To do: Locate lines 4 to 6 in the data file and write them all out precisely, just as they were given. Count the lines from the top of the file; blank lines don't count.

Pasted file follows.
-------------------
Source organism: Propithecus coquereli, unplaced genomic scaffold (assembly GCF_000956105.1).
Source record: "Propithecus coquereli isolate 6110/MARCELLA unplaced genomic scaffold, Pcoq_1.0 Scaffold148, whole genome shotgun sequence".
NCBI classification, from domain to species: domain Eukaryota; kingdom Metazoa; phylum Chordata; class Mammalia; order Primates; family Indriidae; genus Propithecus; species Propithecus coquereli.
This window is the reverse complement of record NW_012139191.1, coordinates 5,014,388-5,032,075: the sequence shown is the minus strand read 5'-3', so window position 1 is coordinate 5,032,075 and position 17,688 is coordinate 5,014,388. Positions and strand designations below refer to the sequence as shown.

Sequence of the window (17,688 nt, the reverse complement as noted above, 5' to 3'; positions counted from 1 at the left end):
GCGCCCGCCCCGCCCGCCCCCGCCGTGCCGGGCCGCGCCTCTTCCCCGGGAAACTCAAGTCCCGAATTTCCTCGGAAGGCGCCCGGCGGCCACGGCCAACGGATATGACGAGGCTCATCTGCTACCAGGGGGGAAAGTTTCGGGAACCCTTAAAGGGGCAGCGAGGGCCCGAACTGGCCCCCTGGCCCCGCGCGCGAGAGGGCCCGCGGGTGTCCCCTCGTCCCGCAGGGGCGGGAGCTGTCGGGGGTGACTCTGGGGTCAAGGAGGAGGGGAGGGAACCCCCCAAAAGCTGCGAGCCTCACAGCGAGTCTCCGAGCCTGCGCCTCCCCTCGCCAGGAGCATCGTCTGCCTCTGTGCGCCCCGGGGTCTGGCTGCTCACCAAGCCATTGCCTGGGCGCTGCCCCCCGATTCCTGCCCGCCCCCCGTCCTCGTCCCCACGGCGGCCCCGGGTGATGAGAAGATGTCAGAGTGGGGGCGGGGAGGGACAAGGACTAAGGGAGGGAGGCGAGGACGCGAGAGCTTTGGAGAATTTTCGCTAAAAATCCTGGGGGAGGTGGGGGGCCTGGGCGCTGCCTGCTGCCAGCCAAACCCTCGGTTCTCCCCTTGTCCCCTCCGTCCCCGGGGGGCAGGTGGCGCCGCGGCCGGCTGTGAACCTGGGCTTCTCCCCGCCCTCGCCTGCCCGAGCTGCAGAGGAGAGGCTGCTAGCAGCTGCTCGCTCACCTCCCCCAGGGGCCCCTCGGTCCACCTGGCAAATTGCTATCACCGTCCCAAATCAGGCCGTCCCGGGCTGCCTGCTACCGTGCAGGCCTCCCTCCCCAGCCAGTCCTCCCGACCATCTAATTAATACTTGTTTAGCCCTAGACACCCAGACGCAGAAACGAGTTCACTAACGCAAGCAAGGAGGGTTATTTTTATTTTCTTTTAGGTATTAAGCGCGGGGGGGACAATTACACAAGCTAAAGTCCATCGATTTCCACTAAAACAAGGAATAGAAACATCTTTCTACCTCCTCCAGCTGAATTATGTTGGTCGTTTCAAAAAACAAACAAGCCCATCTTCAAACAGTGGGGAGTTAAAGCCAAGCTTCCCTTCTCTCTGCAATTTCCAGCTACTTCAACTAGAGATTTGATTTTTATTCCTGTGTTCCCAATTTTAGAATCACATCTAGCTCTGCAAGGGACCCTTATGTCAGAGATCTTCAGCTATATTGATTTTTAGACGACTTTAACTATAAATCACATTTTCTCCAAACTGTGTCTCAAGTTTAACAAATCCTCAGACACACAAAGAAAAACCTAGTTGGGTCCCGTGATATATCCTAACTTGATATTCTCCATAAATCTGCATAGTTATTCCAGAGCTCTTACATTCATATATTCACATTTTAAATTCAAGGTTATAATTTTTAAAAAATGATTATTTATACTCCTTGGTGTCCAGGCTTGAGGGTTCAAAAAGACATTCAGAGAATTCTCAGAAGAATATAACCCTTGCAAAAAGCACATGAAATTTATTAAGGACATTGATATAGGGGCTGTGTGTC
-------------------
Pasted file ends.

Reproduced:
This window is the reverse complement of record NW_012139191.1, coordinates 5,014,388-5,032,075: the sequence shown is the minus strand read 5'-3', so window position 1 is coordinate 5,032,075 and position 17,688 is coordinate 5,014,388. Positions and strand designations below refer to the sequence as shown.

Sequence of the window (17,688 nt, the reverse complement as noted above, 5' to 3'; positions counted from 1 at the left end):
GCGCCCGCCCCGCCCGCCCCCGCCGTGCCGGGCCGCGCCTCTTCCCCGGGAAACTCAAGTCCCGAATTTCCTCGGAAGGCGCCCGGCGGCCACGGCCAACGGATATGACGAGGCTCATCTGCTACCAGGGGGGAAAGTTTCGGGAACCCTTAAAGGGGCAGCGAGGGCCCGAACTGGCCCCCTGGCCCCGCGCGCGAGAGGGCCCGCGGGTGTCCCCTCGTCCCGCAGGGGCGGGAGCTGTCGGGGGTGACTCTGGGGTCAAGGAGGAGGGGAGGGAACCCCCCAAAAGCTGCGAGCCTCACAGCGAGTCTCCGAGCCTGCGCCTCCCCTCGCCAGGAGCATCGTCTGCCTCTGTGCGCCCCGGGGTCTGGCTGCTCACCAAGCCATTGCCTGGGCGCTGCCCCCCGATTCCTGCCCGCCCCCCGTCCTCGTCCCCACGGCGGCCCCGGGTGATGAGAAGATGTCAGAGTGGGGGCGGGGAGGGACAAGGACTAAGGGAGGGAGGCGAGGACGCGAGAGCTTTGGAGAATTTTCGCTAAAAATCCTGGGGGAGGTGGGGGGCCTGGGCGCTGCCTGCTGCCAGCCAAACCCTCGGTTCTCCCCTTGTCCCCTCCGTCCCCGGGGGGCAGGTGGCGCCGCGGCCGGCTGTGAACCTGGGCTTCTCCCCGCCCTCGCCTGCCCGAGCTGCAGAGGAGAGGCTGCTAGCAGCTGCTCGCTCACCTCCCCCAGGGGCCCCTCGGTCCACCTGGCAAATTGCTATCACCGTCCCAAATCAGGCCGTCCCGGGCTGCCTGCTACCGTGCAGGCCTCCCTCCCCAGCCAGTCCTCCCGACCATCTAATTAATACTTGTTTAGCCCTAGACACCCAGACGCAGAAACGAGTTCACTAACGCAAGCAAGGAGGGTTATTTTTATTTTCTTTTAGGTATTAAGCGCGGGGGGGACAATTACACAAGCTAAAGTCCATCGATTTCCACTAAAACAAGGAATAGAAACATCTTTCTACCTCCTCCAGCTGAATTATGTTGGTCGTTTCAAAAAACAAACAAGCCCATCTTCAAACAGTGGGGAGTTAAAGCCAAGCTTCCCTTCTCTCTGCAATTTCCAGCTACTTCAACTAGAGATTTGATTTTTATTCCTGTGTTCCCAATTTTAGAATCACATCTAGCTCTGCAAGGGACCCTTATGTCAGAGATCTTCAGCTATATTGATTTTTAGACGACTTTAACTATAAATCACATTTTCTCCAAACTGTGTCTCAAGTTTAACAAATCCTCAGACACACAAAGAAAAACCTAGTTGGGTCCCGTGATATATCCTAACTTGATATTCTCCATAAATCTGCATAGTTATTCCAGAGCTCTTACATTCATATATTCACATTTTAAATTCAAGGTTATAATTTTTAAAAAATGATTATTTATACTCCTTGGTGTCCAGGCTTGAGGGTTCAAAAAGACATTCAGAGAATTCTCAGAAGAATATAACCCTTGCAAAAAGCACATGAAATTTATTAAGGACATTGATATAGGGGCTGTGTGTC